Large-scale though the program is, SETI specialists regard it as only a short step. Harlan Smith says, “There are few questions more important than whether the human race is alone in the universe. But the answer is going to be incredibly difficult to come by. It’s worth a modest investment every year for the foreseeable future by techniques that will doubtless improve as time goes on. By great good luck, we might succeed in learning something in the next few decades. But, for what it’s worth, I would not be surprised if the search requires centuries, or even millennia, before we conclude that at least our part of the galaxy is sterile with respect to intelligent life.”

THE REASON THE SEARCH WILL TAKE SO LONG IS SIMply that the universe is big, and examining every corner of it is a forbidding task, even with the most sophisticated technology. There are 200 billion stars in our galaxy, astronomers say, and just as many galaxies in the cosmos. For a search to be possible, criteria must be devised for selecting what regions of the sky to listen to and for how long; a set of such criteria is called, in SETI-speak, a search strategy. NASA’s plan to cover the entire sky is by no means universally favored. Many astronomers believe that the agency should examine only stars in our neighborhood of the galaxy; others think that the search should be concentrated near the galactic center, which is far away but has many more stars.

The more a message has to say, the more diffuse—and therefore the weaker—its signal will be. For this reason many scientists, Drake included, think that an extraterrestrial civilization making a deliberate attempt to communicate would break its message into two parts. Drake says, “A message with a high information content is more difficult to detect. That’s due to the laws of physics—it’s not something we can overcome with technology. So if a civilization wants to enrich the galaxy with its knowledge, the communication will probably involve two separate messages. The first is called the beacon, and it tells you where to tune in to get the second message. The beacon is a sort of signpost, telling you where the public library is. T he second message—the library—you could call the information channel.”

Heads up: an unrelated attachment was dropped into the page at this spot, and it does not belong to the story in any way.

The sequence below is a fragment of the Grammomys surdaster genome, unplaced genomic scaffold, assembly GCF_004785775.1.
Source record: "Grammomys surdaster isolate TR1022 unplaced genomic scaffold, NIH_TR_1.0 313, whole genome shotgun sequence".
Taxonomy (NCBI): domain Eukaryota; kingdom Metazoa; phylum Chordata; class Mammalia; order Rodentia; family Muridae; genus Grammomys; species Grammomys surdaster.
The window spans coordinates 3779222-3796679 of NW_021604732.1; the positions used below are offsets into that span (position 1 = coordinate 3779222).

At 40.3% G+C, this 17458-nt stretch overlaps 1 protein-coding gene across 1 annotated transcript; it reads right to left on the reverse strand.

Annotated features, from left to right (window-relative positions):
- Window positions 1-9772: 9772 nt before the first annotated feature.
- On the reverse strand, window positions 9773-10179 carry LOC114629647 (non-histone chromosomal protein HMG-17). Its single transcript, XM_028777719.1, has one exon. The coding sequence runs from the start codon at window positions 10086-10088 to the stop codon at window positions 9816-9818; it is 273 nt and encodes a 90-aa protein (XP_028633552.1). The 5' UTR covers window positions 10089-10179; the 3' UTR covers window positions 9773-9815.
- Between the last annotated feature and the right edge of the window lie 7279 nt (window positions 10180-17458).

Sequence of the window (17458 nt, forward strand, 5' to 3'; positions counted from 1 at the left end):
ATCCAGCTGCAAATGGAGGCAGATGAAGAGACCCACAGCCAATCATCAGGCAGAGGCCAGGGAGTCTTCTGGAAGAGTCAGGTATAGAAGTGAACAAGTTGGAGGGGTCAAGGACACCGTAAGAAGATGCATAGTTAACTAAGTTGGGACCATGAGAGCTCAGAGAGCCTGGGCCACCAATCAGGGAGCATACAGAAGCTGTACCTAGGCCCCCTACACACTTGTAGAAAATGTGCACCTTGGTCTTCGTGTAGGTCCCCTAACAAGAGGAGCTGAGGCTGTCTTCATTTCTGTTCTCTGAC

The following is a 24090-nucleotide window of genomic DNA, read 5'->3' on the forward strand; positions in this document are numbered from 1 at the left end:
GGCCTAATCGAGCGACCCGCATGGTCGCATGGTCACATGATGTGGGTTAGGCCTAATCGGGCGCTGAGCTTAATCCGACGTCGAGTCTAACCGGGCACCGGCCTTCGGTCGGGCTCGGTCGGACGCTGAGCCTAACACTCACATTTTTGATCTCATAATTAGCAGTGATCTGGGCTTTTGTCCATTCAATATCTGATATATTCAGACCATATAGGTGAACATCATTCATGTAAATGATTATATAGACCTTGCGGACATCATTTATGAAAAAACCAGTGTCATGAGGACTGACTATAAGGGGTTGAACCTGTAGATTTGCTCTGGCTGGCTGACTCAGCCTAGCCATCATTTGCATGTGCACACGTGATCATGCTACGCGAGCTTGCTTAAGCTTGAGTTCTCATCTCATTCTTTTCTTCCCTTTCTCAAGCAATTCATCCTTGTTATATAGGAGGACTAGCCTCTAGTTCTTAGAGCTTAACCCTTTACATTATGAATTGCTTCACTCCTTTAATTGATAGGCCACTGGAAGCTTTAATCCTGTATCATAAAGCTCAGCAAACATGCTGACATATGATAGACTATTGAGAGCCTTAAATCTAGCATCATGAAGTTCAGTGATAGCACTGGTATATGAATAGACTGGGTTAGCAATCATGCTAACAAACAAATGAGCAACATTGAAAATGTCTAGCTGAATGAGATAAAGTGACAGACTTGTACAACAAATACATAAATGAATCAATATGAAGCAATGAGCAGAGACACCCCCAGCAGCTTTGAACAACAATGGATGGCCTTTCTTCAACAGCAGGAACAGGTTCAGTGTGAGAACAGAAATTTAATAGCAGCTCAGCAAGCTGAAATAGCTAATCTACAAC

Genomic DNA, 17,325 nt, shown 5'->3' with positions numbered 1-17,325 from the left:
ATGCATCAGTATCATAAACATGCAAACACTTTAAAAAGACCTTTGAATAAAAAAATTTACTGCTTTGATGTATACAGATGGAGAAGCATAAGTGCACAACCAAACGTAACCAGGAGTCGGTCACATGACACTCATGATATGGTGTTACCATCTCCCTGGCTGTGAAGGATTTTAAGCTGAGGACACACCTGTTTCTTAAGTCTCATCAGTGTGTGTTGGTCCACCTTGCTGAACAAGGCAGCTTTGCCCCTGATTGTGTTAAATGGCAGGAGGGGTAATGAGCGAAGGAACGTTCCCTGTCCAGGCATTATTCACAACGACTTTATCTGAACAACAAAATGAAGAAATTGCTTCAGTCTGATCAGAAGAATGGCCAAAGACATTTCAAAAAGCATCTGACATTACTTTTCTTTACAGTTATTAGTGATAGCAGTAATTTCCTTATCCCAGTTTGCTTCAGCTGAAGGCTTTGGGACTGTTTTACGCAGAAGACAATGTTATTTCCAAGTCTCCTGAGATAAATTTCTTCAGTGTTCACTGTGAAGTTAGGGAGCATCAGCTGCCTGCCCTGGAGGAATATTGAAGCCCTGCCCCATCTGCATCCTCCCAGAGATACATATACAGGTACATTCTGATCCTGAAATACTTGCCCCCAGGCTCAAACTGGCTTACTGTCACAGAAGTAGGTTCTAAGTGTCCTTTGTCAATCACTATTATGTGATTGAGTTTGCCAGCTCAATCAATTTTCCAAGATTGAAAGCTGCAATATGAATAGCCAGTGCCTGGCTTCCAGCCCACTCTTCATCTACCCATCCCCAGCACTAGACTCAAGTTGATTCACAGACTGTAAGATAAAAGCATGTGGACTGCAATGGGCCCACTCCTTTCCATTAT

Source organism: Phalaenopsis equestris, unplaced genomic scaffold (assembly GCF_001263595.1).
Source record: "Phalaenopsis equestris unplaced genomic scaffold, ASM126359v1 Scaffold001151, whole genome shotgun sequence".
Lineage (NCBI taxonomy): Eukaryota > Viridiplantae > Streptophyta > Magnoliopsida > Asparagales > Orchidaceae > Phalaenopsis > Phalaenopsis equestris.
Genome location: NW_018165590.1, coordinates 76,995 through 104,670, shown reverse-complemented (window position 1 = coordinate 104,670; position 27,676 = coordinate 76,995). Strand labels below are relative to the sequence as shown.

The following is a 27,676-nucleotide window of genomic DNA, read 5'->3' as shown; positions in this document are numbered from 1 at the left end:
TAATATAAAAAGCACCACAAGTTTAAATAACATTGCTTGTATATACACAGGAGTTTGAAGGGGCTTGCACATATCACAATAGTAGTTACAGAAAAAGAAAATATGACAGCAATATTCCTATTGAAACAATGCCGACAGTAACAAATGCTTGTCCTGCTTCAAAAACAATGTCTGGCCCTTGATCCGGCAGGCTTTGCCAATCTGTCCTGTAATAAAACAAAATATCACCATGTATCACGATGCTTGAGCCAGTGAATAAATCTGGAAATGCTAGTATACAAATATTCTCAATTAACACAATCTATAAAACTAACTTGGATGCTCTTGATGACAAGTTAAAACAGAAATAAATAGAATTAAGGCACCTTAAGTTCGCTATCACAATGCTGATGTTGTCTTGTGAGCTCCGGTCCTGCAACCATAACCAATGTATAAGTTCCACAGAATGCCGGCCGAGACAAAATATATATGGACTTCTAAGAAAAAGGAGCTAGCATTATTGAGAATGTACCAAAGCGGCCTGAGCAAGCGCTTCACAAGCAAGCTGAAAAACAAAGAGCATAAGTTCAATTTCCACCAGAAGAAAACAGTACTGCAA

A comprehensive search strategy must come to terms not only with the disheartening immensity of the cosmos but also with a dizzying variety of possibilities within that vastness. Even if a civilization broadcasts in the waterhole, the planet’s motion will cause a change in the signal’s frequency (that is, a “Doppler shift”), in much the same manner that the motion of a passing train will cause bystanders to hear a change in the train whistle’s pitch. Secondary Doppler shifts will be created by the planet’s orbit around its star, the movement of that star around the galaxy, and the peregrinations of the galaxy itself—not to mention the motions of this planet, its sun, and its galaxy. Thus listening even at the hydrogen line is no easy task, for terrestrial eavesdroppers must guess which, if any, Doppler effects their targets would have compensated for, and must shift their receiving frequencies accordingly.

In addition to such natural problems inherent in the task, SETI is beset by more outre, epistemological difficulties. For instance, there is no guarantee that advanced civilizations would take radio waves seriously as a medium for communication. Some astronomers and physicists have speculated that advanced civilizations would use neutrinos (fast-moving subatomic particles so light that they may have no mass) or gravity waves (slight, wavelike undulations in the curvature of space) for interstellar chitchat. In the nineteenth century the German mathematician Karl Friedrich Gauss suggested that his contemporaries signal the existence of life on Earth by planting a forest in Siberia in a geometric configuration illustrative of the Pythagorean theorem. To some future civilization, our confidence that extraterrestrials would use radio waves to signal their existence to us may seem only slightly less naive.

It is also uncertain whether we could recognize a deliberate signal, even if one happened to trickle into our receivers. Human beings are adept at filtering signals of human origin from the noise; it is, of course, not yet known if this talent extends to signals of nonhuman origin. Even a transmission with a regular pattern would not necessarily be attributable to the manipulations of intelligence; certain natural radio emitters called pulsars send out radio signals at periodic intervals as well.